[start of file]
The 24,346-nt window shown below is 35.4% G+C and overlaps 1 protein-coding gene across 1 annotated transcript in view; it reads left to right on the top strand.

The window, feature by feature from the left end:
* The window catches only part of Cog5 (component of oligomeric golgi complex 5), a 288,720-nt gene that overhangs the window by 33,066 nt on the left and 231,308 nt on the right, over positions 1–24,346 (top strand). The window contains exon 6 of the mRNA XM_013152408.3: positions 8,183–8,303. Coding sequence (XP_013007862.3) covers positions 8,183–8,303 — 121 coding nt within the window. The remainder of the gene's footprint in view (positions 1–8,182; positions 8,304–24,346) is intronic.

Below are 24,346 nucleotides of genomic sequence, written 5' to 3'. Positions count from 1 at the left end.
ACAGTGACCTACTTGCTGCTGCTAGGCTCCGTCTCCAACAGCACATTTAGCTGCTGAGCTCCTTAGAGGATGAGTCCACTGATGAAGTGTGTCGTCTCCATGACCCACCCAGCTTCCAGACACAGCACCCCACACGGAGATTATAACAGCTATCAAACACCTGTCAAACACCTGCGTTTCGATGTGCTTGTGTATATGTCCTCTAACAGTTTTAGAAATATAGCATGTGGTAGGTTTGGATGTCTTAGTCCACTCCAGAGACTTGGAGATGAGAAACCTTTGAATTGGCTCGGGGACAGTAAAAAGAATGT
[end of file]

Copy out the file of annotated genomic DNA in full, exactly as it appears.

The 24,346-nt window shown below is 35.4% G+C and overlaps 1 protein-coding gene across 1 annotated transcript in view; it reads left to right on the top strand.

The window, feature by feature from the left end:
* The window catches only part of Cog5 (component of oligomeric golgi complex 5), a 288,720-nt gene that overhangs the window by 33,066 nt on the left and 231,308 nt on the right, over positions 1–24,346 (top strand). The window contains exon 6 of the mRNA XM_013152408.3: positions 8,183–8,303. Coding sequence (XP_013007862.3) covers positions 8,183–8,303 — 121 coding nt within the window. The remainder of the gene's footprint in view (positions 1–8,182; positions 8,304–24,346) is intronic.

Below are 24,346 nucleotides of genomic sequence, written 5' to 3'. Positions count from 1 at the left end.
ACAGTGACCTACTTGCTGCTGCTAGGCTCCGTCTCCAACAGCACATTTAGCTGCTGAGCTCCTTAGAGGATGAGTCCACTGATGAAGTGTGTCGTCTCCATGACCCACCCAGCTTCCAGACACAGCACCCCACACGGAGATTATAACAGCTATCAAACACCTGTCAAACACCTGCGTTTCGATGTGCTTGTGTATATGTCCTCTAACAGTTTTAGAAATATAGCATGTGGTAGGTTTGGATGTCTTAGTCCACTCCAGAGACTTGGAGATGAGAAACCTTTGAATTGGCTCGGGGACAGTAAAAAGAATGT